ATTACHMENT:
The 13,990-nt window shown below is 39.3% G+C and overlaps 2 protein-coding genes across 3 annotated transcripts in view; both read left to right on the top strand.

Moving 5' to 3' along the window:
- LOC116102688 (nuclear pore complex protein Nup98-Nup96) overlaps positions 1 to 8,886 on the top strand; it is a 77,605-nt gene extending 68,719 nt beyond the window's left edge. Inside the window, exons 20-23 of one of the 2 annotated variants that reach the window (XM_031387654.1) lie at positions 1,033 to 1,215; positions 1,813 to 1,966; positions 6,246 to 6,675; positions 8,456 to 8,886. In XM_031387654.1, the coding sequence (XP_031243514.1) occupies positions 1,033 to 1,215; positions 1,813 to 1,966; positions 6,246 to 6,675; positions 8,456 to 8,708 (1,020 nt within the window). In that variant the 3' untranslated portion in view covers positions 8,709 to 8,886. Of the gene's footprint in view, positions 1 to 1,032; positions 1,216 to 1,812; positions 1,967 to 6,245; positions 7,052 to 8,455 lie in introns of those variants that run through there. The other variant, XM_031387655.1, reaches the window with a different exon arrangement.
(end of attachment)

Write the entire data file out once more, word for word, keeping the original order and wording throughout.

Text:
The 13,990-nt window shown below is 39.3% G+C and overlaps 2 protein-coding genes across 3 annotated transcripts in view; both read left to right on the top strand.

Moving 5' to 3' along the window:
- LOC116102688 (nuclear pore complex protein Nup98-Nup96) overlaps positions 1 to 8,886 on the top strand; it is a 77,605-nt gene extending 68,719 nt beyond the window's left edge. Inside the window, exons 20-23 of one of the 2 annotated variants that reach the window (XM_031387654.1) lie at positions 1,033 to 1,215; positions 1,813 to 1,966; positions 6,246 to 6,675; positions 8,456 to 8,886. In XM_031387654.1, the coding sequence (XP_031243514.1) occupies positions 1,033 to 1,215; positions 1,813 to 1,966; positions 6,246 to 6,675; positions 8,456 to 8,708 (1,020 nt within the window). In that variant the 3' untranslated portion in view covers positions 8,709 to 8,886. Of the gene's footprint in view, positions 1 to 1,032; positions 1,216 to 1,812; positions 1,967 to 6,245; positions 7,052 to 8,455 lie in introns of those variants that run through there. The other variant, XM_031387655.1, reaches the window with a different exon arrangement.